See also: were-, we're, and wɛrɛ

English edit

 
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Etymology 1 edit

From Middle English were, weren, from Old English wǣre, wǣron, wǣren, from Proto-Germanic *wēz-, from Proto-Indo-European *h₂wes-. More at was.

Alternative forms edit

Pronunciation edit

stressed

unstressed

Verb edit

were

  1. second-person singular simple past indicative of be
    John, you were the only person to see him.
  2. first/second/third-person plural simple past indicative of be
    We were about to leave.
    Mary and John, you were right.
    They were a fine group.
    They were to be the best of friends from that day on.
  3. first/second/third-person singular/plural simple present/past subjunctive of be
    I wish that it were Sunday.
    I wish that I were with you.
    • with “if” omitted, put first in an “if” clause:
      Were it simply that she wore a hat, I would not be upset at all. (= If it were simply...)
      Were father a king, we would have war. (= If father were a king,...)
    • 2011 November 3, David Ornstein, “Macc Tel-Aviv 1 - 2 Stoke”, in BBC Sport[1]:
      Maccabi would have been out of contention were it not for Stoke's profligacy, but their fortune eventually ran out as the visitors opened the scoring.
  4. (MLE, Northern England) first/third-person singular simple past indicative of be.
Synonyms edit
  • (second-person singular past indicative, archaic) wast (used with “thou)
  • (second-person singular imperfect subjunctive, archaic) wert (used with “thou)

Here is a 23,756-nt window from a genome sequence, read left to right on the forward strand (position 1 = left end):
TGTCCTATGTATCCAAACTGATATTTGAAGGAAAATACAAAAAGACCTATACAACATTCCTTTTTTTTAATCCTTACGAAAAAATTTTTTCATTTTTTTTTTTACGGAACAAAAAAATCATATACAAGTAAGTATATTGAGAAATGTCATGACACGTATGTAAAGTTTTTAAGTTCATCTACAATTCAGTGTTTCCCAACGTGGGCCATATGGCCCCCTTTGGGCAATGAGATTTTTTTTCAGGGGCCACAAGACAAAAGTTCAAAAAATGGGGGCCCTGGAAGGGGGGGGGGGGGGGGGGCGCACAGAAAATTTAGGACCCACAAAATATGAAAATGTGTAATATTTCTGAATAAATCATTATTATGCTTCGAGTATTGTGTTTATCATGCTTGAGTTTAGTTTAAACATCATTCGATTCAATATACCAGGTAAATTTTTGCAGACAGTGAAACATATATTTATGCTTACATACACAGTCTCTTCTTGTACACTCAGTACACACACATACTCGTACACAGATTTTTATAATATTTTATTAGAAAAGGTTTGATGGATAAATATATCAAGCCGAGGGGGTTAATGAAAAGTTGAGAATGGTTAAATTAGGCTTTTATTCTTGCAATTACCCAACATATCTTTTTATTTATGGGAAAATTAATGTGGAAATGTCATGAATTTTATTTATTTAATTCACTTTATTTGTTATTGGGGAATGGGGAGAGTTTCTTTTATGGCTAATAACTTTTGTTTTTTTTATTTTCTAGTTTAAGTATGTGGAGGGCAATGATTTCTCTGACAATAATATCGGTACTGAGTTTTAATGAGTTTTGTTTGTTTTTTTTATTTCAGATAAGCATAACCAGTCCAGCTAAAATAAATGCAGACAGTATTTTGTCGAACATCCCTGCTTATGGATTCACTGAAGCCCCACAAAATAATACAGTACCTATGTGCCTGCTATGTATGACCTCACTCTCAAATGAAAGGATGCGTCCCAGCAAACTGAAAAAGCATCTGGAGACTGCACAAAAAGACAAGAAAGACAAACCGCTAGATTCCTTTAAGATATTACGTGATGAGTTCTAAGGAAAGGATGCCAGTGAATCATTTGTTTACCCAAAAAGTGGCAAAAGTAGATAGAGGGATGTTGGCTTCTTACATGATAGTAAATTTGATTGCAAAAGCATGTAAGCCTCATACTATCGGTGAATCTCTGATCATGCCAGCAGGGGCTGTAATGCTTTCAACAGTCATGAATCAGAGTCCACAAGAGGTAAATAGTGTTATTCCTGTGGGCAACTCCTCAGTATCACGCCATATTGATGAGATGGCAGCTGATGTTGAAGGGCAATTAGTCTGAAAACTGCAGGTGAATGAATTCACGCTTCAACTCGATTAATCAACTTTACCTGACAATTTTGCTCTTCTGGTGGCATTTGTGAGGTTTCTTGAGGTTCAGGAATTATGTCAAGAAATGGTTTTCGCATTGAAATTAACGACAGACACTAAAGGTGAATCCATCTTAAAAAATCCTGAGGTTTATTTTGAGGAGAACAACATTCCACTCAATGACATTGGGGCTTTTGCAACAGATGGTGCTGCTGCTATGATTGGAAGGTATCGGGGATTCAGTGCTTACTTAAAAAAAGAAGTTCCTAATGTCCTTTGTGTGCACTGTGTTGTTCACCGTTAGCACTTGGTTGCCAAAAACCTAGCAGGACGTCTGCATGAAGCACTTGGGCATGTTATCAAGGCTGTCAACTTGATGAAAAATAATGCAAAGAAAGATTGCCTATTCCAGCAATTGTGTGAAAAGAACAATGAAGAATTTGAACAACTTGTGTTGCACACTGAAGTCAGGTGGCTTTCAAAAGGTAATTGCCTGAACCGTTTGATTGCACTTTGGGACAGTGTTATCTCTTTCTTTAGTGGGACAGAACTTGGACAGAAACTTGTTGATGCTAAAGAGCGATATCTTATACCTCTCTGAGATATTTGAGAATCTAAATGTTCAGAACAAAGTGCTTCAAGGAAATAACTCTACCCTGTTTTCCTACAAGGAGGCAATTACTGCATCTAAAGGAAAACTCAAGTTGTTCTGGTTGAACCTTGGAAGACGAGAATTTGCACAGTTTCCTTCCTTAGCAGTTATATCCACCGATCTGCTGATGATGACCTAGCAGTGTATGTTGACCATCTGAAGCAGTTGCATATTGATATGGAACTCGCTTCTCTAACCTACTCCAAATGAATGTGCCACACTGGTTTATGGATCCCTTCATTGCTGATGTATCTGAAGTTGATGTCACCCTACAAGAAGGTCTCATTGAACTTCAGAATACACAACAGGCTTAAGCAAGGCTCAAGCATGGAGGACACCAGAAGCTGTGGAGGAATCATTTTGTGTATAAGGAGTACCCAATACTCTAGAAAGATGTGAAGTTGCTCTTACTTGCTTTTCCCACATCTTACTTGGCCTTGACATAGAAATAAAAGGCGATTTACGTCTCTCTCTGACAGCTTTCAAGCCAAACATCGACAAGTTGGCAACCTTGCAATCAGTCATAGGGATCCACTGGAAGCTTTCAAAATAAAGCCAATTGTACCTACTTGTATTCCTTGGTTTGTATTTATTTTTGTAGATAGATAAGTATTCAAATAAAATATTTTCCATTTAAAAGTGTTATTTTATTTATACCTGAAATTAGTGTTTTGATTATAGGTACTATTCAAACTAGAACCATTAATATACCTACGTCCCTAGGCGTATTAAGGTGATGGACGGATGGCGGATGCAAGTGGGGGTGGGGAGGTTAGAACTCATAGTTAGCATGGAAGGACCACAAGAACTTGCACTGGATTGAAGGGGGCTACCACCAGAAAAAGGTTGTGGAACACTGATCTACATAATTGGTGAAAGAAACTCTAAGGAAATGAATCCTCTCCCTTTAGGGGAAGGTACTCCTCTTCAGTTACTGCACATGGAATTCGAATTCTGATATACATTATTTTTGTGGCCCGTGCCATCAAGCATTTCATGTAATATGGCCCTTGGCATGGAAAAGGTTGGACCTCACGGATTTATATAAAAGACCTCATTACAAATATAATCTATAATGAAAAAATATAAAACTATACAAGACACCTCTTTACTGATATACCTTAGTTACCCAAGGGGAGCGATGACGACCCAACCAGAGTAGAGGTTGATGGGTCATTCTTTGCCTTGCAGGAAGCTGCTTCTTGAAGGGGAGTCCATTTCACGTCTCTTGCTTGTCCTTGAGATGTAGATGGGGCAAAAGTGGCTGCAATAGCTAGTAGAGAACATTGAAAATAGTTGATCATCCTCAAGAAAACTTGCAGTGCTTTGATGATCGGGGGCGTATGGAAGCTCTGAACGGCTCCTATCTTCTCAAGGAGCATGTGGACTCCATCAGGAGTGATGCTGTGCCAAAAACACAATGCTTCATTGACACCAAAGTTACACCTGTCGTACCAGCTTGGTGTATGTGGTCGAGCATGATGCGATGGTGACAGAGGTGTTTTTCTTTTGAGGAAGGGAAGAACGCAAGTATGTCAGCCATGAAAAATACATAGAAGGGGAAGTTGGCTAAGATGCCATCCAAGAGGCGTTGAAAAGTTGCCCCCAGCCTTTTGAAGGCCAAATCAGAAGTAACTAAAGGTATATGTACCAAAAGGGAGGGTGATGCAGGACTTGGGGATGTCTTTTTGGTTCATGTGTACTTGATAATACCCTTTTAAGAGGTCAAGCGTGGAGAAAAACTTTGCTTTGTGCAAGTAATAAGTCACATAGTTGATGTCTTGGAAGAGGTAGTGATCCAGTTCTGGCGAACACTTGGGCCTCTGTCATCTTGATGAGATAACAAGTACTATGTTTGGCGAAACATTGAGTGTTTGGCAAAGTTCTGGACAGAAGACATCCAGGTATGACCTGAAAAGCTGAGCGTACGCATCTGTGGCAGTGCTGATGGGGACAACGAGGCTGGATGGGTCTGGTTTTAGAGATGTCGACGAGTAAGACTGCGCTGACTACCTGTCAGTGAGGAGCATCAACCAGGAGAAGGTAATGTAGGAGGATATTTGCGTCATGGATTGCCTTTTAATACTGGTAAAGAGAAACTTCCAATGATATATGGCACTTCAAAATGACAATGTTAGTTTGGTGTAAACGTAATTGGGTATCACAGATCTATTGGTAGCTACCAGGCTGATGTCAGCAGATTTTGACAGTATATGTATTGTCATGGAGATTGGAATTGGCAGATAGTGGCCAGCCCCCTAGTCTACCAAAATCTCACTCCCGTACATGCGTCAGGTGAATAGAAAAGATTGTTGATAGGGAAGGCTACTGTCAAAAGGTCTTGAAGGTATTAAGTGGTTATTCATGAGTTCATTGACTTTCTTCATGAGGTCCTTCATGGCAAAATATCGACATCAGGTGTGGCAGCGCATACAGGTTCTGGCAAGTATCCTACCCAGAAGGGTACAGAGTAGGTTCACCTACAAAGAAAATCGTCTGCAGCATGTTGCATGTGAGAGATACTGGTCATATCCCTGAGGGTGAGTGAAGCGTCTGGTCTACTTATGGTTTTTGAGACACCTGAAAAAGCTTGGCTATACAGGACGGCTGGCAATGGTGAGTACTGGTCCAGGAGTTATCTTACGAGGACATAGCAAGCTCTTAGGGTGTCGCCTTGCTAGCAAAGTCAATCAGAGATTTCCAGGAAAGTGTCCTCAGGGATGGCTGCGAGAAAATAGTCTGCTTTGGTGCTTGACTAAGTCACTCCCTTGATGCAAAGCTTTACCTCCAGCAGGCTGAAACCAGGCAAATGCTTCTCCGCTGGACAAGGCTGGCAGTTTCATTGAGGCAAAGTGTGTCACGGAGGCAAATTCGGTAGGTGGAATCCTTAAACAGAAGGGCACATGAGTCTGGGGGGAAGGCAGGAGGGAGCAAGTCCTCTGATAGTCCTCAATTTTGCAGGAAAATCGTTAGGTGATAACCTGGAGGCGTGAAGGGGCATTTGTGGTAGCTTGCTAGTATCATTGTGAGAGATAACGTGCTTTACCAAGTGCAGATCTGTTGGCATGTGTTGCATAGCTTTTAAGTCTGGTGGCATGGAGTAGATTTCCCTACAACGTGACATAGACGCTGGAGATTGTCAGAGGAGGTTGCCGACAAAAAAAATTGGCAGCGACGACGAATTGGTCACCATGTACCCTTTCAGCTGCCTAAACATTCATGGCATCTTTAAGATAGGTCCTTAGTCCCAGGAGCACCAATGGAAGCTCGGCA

See also edit

Etymology 2 edit

From Middle English were, wer, see wer.

 
English Wikipedia has an article on:
Wikipedia

Noun edit

were (plural weres)

  1. Alternative form of wer (man; wergeld)
    • 1799-1805, Sharon Turner, History of the Anglo-Saxons
      Every man was valued at a certain sum, which was called his were.
    • 1867, John Lingard, T. Young, Introduction to English History [...] arranged [...] by T. Young, page 19:
      If by that he failed to pay or give security for the were, or fine, at which murder was legally rated; he might be put to death by the relatives of the murdered man.
    • 1908, Frederic Jesup Stimson, The Law of the Federal and State Constitutions of the United States, page 13:
      Written statutes busied themselves only with the amount of the were, or fine, or (for the first century after the Conquest) with the method of procedure.
    • 2004, James Fitzjames Stephen, A General View of the Criminal Law of England, →ISBN, pages 12–13:
      The consequence of conviction was, the payment to the person injured, of a were, or penalty, proportioned to the offencel but though this was the ordinary course, the recovery of the were was not the only object of the proceedings. "The were," says Reeve, "in cases of homicide, and the fines that were paid in cases of theft of various kinds, were only to redeem the offender from the proper punishment of the law, which was death, and that was reddemable, not only by paying money, but by undergoing some personal pains; hence it is that we hear a great variety of corporal punishments..."...

Etymology 3 edit